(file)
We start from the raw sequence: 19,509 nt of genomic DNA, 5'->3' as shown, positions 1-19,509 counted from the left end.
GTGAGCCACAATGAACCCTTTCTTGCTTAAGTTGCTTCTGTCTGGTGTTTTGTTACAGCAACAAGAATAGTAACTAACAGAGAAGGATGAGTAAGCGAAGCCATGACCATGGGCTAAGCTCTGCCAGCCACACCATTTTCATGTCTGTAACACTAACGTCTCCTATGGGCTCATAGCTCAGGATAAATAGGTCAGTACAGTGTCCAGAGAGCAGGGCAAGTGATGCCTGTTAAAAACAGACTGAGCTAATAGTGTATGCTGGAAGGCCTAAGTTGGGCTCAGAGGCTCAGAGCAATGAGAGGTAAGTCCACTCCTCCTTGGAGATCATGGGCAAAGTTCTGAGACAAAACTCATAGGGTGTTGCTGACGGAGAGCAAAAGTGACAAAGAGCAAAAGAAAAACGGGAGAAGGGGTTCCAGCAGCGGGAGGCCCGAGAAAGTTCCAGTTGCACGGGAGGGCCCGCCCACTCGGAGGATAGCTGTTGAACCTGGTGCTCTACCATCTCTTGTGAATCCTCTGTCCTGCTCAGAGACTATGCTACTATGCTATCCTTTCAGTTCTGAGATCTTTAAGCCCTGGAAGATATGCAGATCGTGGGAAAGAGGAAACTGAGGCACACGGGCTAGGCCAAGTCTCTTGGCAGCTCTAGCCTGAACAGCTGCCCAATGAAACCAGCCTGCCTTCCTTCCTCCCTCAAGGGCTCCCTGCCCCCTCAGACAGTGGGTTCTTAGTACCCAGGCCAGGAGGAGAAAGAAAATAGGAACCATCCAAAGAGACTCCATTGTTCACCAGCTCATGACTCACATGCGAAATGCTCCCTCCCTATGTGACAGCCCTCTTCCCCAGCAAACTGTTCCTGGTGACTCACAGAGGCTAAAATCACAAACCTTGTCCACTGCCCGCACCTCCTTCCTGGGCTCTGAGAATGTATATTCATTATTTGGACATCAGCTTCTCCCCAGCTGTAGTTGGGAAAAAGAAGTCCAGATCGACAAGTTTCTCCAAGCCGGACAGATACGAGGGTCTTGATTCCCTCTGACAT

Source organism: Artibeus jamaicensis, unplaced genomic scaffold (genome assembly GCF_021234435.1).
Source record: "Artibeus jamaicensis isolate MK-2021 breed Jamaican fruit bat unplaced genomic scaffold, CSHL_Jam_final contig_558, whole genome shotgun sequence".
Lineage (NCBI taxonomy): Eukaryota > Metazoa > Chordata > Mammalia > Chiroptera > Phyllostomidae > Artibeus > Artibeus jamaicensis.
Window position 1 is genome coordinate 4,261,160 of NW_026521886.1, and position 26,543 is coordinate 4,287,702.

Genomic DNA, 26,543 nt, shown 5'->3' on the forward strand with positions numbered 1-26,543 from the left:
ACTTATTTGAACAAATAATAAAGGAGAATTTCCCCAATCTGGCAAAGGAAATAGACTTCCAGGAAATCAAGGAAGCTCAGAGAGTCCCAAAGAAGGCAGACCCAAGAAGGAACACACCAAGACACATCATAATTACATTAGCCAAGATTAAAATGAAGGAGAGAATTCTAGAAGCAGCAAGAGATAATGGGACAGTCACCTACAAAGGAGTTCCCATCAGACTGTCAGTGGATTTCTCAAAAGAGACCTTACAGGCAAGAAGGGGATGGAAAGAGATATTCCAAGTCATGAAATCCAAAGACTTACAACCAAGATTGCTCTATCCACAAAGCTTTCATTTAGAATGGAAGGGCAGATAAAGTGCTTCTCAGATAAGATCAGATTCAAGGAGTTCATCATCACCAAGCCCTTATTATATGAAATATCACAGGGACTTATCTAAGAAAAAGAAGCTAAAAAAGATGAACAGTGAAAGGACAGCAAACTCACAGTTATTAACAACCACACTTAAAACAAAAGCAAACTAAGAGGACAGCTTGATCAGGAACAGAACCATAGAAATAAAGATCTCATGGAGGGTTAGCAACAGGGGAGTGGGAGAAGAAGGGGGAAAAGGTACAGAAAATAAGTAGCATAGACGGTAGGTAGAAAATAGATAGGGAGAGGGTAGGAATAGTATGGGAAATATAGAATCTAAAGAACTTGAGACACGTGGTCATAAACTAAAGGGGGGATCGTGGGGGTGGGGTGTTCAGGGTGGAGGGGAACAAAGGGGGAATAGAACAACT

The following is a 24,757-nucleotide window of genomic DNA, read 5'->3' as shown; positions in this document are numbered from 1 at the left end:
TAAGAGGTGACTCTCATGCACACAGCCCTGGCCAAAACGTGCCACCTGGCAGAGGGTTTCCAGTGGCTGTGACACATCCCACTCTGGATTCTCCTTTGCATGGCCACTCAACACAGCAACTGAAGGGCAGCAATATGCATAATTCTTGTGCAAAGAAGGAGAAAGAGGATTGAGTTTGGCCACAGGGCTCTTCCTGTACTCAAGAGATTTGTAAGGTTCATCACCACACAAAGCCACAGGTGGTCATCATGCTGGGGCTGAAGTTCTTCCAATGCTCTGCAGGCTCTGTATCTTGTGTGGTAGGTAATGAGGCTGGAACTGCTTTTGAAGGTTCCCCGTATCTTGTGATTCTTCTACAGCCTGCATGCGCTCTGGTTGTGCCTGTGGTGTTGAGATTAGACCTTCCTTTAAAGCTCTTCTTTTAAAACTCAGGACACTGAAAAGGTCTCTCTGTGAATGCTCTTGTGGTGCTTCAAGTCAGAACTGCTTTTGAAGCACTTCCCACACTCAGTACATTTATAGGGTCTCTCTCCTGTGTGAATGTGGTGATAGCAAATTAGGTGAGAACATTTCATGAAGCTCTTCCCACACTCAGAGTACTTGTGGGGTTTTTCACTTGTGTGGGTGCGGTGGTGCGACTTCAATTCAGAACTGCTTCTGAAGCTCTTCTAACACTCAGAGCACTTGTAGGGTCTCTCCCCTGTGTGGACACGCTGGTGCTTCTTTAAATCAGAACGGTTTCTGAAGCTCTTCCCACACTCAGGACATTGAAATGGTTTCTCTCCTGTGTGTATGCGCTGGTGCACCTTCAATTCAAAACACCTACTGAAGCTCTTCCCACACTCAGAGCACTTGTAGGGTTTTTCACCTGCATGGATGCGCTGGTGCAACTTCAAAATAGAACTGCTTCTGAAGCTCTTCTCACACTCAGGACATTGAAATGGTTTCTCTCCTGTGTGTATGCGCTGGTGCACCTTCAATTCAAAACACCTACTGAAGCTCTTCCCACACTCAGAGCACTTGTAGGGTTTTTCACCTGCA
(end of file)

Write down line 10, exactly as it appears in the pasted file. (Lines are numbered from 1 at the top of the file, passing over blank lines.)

TAAGAGGTGACTCTCATGCACACAGCCCTGGCCAAAACGTGCCACCTGGCAGAGGGTTTCCAGTGGCTGTGACACATCCCACTCTGGATTCTCCTTTGCATGGCCACTCAACACAGCAACTGAAGGGCAGCAATATGCATAATTCTTGTGCAAAGAAGGAGAAAGAGGATTGAGTTTGGCCACAGGGCTCTTCCTGTACTCAAGAGATTTGTAAGGTTCATCACCACACAAAGCCACAGGTGGTCATCATGCTGGGGCTGAAGTTCTTCCAATGCTCTGCAGGCTCTGTATCTTGTGTGGTAGGTAATGAGGCTGGAACTGCTTTTGAAGGTTCCCCGTATCTTGTGATTCTTCTACAGCCTGCATGCGCTCTGGTTGTGCCTGTGGTGTTGAGATTAGACCTTCCTTTAAAGCTCTTCTTTTAAAACTCAGGACACTGAAAAGGTCTCTCTGTGAATGCTCTTGTGGTGCTTCAAGTCAGAACTGCTTTTGAAGCACTTCCCACACTCAGTACATTTATAGGGTCTCTCTCCTGTGTGAATGTGGTGATAGCAAATTAGGTGAGAACATTTCATGAAGCTCTTCCCACACTCAGAGTACTTGTGGGGTTTTTCACTTGTGTGGGTGCGGTGGTGCGACTTCAATTCAGAACTGCTTCTGAAGCTCTTCTAACACTCAGAGCACTTGTAGGGTCTCTCCCCTGTGTGGACACGCTGGTGCTTCTTTAAATCAGAACGGTTTCTGAAGCTCTTCCCACACTCAGGACATTGAAATGGTTTCTCTCCTGTGTGTATGCGCTGGTGCACCTTCAATTCAAAACACCTACTGAAGCTCTTCCCACACTCAGAGCACTTGTAGGGTTTTTCACCTGCATGGATGCGCTGGTGCAACTTCAAAATAGAACTGCTTCTGAAGCTCTTCTCACACTCAGGACATTGAAATGGTTTCTCTCCTGTGTGTATGCGCTGGTGCACCTTCAATTCAAAACACCTACTGAAGCTCTTCCCACACTCAGAGCACTTGTAGGGTTTTTCACCTGCA